“Inside the American Mob” premieres on National Geographic Channel on Sun., 28, 2013. The six part series tells the story of the Mafia in America in the words of former mobsters, mob informants, undercover FBI agents and former NYC mayor Rudy Giuliani. Former mobster Michael Franzese, former Capo in the Columbo Crime Family turned motivational speaker talked about his experiences. Franzese answered questions from reporters in a Q&A session, which follows.
Michael Franzese grew up as the son of mobster Sonny Franzese, the notorious underboss of New York’s feared and violent Columbo crime family. Franzese shared his experience in becoming a made man and Capo of the notorious Colombo crime family. He became a top money earner, with an estimated $5 to $8 million per week from legal and illegal business dealings. He masterminded brilliant business scams, including the highly profitable gas-tax scheme.
Franzese was just 35 when he was named number 18 on Fortune Magazine’s listing of “Fifty Most Wealthy and Powerful Mafia Bosses,” five spots below Dapper Don John Gotti. Not surprisingly, Franzese drew the attention of famed federal prosecutor Rudy Guiliani, who indicted him on racketeering charges.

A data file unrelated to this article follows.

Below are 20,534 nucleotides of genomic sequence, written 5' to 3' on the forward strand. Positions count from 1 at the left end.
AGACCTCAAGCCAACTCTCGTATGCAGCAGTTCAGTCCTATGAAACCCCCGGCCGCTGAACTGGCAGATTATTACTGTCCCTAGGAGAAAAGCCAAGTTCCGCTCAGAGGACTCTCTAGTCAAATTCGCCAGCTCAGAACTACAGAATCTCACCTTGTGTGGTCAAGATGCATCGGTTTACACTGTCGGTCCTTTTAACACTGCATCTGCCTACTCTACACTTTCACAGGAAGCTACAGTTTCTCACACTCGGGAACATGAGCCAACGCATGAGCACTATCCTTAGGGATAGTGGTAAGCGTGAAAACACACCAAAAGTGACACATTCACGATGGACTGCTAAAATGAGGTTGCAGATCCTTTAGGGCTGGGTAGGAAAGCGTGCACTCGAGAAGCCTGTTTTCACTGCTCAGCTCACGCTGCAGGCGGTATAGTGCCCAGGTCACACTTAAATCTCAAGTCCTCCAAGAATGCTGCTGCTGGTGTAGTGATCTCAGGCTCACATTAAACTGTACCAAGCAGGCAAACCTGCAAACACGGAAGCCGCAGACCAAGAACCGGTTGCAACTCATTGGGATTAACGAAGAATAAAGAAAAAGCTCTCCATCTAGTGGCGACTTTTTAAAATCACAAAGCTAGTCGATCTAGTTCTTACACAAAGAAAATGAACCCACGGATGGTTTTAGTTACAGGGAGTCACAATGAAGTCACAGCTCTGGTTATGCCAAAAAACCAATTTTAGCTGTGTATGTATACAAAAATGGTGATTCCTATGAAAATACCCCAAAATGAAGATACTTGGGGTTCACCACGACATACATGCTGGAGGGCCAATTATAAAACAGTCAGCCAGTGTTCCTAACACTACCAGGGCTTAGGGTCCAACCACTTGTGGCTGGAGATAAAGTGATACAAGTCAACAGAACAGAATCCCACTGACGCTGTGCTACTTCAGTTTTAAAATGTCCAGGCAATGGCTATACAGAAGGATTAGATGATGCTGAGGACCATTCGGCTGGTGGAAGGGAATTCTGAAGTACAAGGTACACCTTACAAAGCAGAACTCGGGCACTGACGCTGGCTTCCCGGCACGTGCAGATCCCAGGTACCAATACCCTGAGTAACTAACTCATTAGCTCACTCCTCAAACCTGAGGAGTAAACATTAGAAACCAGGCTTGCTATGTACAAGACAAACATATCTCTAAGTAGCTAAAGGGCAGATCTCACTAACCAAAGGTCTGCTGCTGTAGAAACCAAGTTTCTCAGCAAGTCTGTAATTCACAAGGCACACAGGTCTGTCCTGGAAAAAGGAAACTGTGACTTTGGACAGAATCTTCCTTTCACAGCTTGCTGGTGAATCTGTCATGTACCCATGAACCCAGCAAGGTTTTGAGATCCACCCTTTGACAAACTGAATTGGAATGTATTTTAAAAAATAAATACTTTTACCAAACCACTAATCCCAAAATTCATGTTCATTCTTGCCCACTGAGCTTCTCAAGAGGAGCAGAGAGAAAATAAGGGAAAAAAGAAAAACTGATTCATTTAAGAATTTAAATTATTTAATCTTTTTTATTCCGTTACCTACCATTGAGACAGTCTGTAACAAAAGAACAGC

Franzese said that he did not have great faith when he was a mobster. He eventually went to prison where he found spiritual faith in Christianity. He renounced his life of crime and has become a motivational speaker and author.
American gangsters and mobsters fascinate the public, shown by the popularity of shows like “The Sopranos” and “Boardwalk Empire.” Detroit’s Jimmy Hoffa disappeared 40 years ago but was recently in the headlines due to a possible lead in the four decade long search for his body, which came up empty.
Michael Franzese commented on the death of actor James Gandolfini, who played television mob boss Tony Soprano and the search for Jimmy Hoffa in the following interview.
Question: Do you think Tony Zerilli is a credible source in the search for Hoffa’s remains?
Franzese: “For years, in numerous Q&A’s I have been involved in, I was asked if I knew where Hoffa was buried. My standard answer was and STILL IS, “He’s not in the Meadowlands and I seriously doubt they will ever find his body.” That’s based upon what I heard from credible sources during my time on the street. Although Tony Zerilli was a made man and was around during Hoffa’s time, I seriously question his actual knowledge of Hoffa’s remains. First of all, he was in prison when Hoffa disappeared. And most suspicious is the fact that he has claimed for years he was flat broke. He’s now capitalizing financially on the Hoffa mystique. It doesn’t matter if they find the body or not. Irrelevant! He’s earning off of the mystique and the press it’s generating with his book and merchandise. “Whitey” Bulger and his lawyers continue to furiously deny he was an FBI informant. Instead, they say, he paid FBI agents for information that would help him and his gang, including tipoffs on investigations and indictments.”
Question: Do you think Bulger and his lawyers are appropriately handling the accusations?